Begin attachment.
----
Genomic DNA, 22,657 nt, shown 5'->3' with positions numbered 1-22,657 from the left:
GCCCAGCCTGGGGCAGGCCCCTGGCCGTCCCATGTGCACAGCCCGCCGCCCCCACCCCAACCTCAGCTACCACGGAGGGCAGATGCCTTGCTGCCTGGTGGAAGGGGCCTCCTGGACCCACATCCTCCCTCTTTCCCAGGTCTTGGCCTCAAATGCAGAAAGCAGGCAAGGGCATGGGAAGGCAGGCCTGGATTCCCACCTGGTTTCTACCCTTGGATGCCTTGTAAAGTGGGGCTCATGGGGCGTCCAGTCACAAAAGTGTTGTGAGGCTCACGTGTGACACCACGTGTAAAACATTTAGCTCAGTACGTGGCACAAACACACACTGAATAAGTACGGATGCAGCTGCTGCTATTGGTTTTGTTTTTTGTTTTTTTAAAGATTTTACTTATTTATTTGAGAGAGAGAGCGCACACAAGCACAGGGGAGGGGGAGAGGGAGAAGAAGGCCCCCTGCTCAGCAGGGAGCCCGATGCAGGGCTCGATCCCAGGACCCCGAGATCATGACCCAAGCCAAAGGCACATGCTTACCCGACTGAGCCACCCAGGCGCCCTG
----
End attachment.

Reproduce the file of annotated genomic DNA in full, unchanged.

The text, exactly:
Genomic DNA, 22,657 nt, shown 5'->3' with positions numbered 1-22,657 from the left:
GCCCAGCCTGGGGCAGGCCCCTGGCCGTCCCATGTGCACAGCCCGCCGCCCCCACCCCAACCTCAGCTACCACGGAGGGCAGATGCCTTGCTGCCTGGTGGAAGGGGCCTCCTGGACCCACATCCTCCCTCTTTCCCAGGTCTTGGCCTCAAATGCAGAAAGCAGGCAAGGGCATGGGAAGGCAGGCCTGGATTCCCACCTGGTTTCTACCCTTGGATGCCTTGTAAAGTGGGGCTCATGGGGCGTCCAGTCACAAAAGTGTTGTGAGGCTCACGTGTGACACCACGTGTAAAACATTTAGCTCAGTACGTGGCACAAACACACACTGAATAAGTACGGATGCAGCTGCTGCTATTGGTTTTGTTTTTTGTTTTTTTAAAGATTTTACTTATTTATTTGAGAGAGAGAGCGCACACAAGCACAGGGGAGGGGGAGAGGGAGAAGAAGGCCCCCTGCTCAGCAGGGAGCCCGATGCAGGGCTCGATCCCAGGACCCCGAGATCATGACCCAAGCCAAAGGCACATGCTTACCCGACTGAGCCACCCAGGCGCCCTG